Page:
IBM has been sued by one of its shareholders after allegedly failing to reveal its involvement in the US National Security Agency's (NSA) mass surveillance programme.
An IBM share holder, Louisiana Sheriffs' Pension & Relief Fund, has sued the tech firm's CEO Virginia Rometty and CFO Mark Loughridge for assisting the agency to spy on the Chinese individuals, which abruptly halted its sales in China.
The shareholder also claimed that IBM had lobbied Congress to pass a law allowing it to share personal data of customers in China and elsewhere, in efforts to safeguard its intellectual property rights.
The lawsuit filed with the US District Court in Manhattan stated: "IBM was well-aware that its association with the U.S. spy programme and its sharing of customers' information with the U.S. government would have immediate and adverse consequences on its business in China."
"IBM's association with the NSA presented a material risk to the company's sales," the lawsuit added.
"Upon the revelation of Prism (and related disclosures made by Edward Snowden), IBM knew that the government of China would not tolerate the company's cooperation with the NSA, and would prohibit businesses and government agencies in China from purchasing IBM products."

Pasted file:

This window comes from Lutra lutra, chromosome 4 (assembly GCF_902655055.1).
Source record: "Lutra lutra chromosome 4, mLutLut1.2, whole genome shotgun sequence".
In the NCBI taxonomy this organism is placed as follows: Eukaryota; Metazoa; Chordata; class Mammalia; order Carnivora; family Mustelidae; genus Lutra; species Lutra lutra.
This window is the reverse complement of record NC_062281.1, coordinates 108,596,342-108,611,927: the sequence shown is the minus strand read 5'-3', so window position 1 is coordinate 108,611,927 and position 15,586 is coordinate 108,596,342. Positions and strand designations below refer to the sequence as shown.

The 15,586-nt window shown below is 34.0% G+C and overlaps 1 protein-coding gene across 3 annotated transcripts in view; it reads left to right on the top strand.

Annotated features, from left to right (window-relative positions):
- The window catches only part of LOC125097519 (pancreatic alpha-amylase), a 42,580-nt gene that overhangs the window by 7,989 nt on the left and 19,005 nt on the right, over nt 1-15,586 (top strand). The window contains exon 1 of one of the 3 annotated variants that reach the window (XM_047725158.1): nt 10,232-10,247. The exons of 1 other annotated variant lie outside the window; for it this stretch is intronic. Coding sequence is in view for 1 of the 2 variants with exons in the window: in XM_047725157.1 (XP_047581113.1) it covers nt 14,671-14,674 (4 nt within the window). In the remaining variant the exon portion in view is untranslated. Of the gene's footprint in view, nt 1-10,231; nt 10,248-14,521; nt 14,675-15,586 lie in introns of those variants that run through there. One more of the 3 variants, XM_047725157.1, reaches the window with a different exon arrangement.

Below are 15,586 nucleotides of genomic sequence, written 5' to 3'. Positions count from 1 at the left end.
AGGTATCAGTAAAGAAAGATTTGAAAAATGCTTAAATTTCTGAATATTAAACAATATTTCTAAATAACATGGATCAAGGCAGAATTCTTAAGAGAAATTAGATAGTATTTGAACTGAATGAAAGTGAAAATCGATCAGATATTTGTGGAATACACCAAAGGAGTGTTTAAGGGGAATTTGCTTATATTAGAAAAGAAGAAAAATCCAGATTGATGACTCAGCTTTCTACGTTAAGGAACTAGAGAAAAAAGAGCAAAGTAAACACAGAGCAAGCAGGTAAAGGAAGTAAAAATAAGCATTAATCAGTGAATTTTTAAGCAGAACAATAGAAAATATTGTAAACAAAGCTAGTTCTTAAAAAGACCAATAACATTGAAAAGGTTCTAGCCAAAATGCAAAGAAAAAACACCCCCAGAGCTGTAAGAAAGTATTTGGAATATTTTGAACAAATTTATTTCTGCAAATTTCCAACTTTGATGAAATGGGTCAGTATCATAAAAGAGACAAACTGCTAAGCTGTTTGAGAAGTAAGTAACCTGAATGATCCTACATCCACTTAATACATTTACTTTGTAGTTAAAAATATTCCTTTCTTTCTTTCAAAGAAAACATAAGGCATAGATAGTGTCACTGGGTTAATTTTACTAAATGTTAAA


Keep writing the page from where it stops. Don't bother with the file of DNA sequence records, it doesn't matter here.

Currently, the US spying agency has been under fire for implementing several controversial actions, including spying on the presidents of Mexico and Germany, developing malware that ruined over 50,000 PCs, breaking into Microsoft and Google's networks, as well infiltrating online games.
IBM senior vice president and general counsel Robert Weber said the complaint proceeds to make numerous specious and false accusations.
"To fail to do so is a profound disservice to the judicial system, to the public, and in this case, to IBM," Weber said.